Lab 6 - Application Replication

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Things will go wrong, and that's why we have replication and recovery

Things will go wrong with your software, or your hardware, or from something completely out of your control. But, we can plan for such failures, thus minimizing their impact. OpenShift supports this via the replication and recovery functionality.

Replication

Let's walk through a simple example of how the replication controller can keep your deployment at a desired state. Assuming you still have the dc-metro-map project running we can manually scale up our replicas to handle increased user load.

Terminal access

https://console-openshift-console.apps.example.redhatgov.io/terminal
Goto the terminal and try the following:
$ oc scale --replicas=4 dc/dc-metro-map
Check out the new pods:
$ oc get pods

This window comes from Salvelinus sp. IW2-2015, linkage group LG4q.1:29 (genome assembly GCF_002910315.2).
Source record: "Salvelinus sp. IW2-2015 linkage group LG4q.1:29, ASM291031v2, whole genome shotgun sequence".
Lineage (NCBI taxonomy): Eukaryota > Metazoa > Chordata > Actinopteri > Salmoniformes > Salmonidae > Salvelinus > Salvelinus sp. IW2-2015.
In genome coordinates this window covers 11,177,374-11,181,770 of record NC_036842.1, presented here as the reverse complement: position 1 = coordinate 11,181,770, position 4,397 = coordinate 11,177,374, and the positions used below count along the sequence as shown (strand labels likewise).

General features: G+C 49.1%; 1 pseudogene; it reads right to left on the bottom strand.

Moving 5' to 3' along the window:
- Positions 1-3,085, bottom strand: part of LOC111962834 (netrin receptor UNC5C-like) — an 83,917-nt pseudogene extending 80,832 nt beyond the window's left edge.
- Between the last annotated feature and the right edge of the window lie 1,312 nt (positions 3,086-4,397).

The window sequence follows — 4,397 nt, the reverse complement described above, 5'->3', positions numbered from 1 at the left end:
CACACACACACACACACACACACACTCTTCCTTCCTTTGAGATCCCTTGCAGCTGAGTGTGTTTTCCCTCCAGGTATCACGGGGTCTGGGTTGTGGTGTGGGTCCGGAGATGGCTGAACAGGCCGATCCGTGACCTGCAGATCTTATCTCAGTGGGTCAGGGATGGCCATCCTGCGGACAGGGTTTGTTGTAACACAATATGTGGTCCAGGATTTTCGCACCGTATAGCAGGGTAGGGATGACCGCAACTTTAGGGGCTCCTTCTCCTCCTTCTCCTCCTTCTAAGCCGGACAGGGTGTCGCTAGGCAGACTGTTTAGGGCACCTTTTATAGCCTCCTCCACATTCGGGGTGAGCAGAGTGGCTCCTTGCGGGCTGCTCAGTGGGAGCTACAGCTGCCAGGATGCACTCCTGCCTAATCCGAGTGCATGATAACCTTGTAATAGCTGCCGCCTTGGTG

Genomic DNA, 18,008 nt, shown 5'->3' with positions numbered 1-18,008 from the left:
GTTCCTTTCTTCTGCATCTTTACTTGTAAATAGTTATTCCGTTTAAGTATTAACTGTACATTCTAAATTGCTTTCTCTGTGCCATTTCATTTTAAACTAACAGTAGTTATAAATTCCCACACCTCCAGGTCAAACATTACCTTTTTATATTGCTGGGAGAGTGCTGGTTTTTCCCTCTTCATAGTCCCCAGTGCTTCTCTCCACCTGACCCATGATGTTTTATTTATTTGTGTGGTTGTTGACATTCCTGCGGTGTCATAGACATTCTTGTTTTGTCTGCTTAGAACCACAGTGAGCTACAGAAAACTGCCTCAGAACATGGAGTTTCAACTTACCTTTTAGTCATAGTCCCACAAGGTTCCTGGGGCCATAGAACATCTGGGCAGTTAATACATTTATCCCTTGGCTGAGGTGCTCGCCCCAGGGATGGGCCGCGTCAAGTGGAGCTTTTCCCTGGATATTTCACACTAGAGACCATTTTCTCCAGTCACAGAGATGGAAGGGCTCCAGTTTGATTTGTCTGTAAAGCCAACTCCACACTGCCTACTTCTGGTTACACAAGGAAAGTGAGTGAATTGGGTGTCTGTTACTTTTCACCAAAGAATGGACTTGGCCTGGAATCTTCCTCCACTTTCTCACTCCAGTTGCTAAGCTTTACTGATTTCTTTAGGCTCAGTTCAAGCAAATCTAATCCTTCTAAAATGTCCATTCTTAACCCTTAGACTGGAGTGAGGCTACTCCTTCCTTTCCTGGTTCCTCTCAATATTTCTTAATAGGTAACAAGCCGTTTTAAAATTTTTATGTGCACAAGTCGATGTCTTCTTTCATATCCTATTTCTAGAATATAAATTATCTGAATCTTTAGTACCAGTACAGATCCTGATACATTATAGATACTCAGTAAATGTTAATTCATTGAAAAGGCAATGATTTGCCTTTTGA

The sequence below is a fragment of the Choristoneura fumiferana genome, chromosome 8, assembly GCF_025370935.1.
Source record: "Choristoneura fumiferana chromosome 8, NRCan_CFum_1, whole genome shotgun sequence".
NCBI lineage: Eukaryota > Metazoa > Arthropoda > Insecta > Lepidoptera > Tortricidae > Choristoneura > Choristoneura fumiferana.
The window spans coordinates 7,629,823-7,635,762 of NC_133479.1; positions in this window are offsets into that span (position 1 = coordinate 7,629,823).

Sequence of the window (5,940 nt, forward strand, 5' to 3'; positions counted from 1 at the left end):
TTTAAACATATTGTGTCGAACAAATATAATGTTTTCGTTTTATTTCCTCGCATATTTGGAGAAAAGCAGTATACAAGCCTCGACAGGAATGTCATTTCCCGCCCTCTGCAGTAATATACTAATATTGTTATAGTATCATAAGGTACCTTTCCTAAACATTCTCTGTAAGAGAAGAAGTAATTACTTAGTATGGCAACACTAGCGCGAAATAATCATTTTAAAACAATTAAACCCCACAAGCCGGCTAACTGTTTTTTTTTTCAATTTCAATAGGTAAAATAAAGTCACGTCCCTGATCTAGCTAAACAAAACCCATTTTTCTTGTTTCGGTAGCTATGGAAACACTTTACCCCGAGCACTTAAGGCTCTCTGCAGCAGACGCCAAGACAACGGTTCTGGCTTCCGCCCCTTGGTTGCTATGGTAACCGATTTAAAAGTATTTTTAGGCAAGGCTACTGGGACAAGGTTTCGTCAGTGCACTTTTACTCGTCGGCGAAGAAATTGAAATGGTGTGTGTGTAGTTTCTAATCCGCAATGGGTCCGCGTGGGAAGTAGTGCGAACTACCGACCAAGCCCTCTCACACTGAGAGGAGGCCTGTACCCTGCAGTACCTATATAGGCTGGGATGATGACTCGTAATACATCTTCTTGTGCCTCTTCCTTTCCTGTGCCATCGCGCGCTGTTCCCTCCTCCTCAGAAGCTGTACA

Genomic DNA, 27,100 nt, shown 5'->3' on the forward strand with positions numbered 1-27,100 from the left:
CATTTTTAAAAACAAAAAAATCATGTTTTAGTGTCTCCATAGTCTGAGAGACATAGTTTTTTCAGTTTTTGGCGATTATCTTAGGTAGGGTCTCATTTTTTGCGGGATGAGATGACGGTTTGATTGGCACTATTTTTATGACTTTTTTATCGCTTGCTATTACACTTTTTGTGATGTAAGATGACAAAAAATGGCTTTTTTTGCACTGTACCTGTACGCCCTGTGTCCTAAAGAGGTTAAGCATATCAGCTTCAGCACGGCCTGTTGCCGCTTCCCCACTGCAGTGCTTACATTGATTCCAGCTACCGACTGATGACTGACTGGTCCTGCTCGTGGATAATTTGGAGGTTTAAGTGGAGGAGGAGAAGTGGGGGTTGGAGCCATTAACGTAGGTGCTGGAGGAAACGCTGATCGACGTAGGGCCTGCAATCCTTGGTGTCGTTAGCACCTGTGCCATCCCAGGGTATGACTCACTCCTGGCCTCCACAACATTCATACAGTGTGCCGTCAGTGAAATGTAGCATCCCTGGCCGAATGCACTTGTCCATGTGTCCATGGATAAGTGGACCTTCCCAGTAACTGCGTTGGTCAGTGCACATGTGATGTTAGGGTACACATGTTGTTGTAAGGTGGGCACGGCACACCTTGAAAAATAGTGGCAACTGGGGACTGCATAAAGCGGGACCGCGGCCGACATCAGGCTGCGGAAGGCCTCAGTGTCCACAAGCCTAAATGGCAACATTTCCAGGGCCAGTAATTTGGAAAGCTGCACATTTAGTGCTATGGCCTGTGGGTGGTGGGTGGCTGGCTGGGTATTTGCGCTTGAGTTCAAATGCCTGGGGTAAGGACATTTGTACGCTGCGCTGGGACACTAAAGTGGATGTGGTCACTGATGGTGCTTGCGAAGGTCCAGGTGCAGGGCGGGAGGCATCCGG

Notice that you now have 4 unique pods available to inspect. If you want go ahead and inspect them, using 'oc describe pod/POD NAME'. You can see that each has its own IP address and logs.

Web Console access

https://console-openshift-console.apps.example.redhatgov.io

Click "Workloads", then "Deployment Configuration", and then "dc-metro-map"
In the Deployment Config Details, click the up arrow 3 times.
The deployment should indicate that it is scaling to 4 pods, and eventually you will have 4 running pods. Keep in mind that each pod has it's own container which is an identical deployment of the webapp. OpenShift is now (by default) round robin load-balancing traffic to each pod.

Click the Pods tab, and select one of the pods (ex: dc-metro-map-X-XXXX)
Notice that you now have 4 unique webapp pods available to inspect. If you want go ahead and inspect them you can see that each has its own IP address and logs.

So you've told OpenShift that you'd like to maintain 4 running, load-balanced, instances of our web app.


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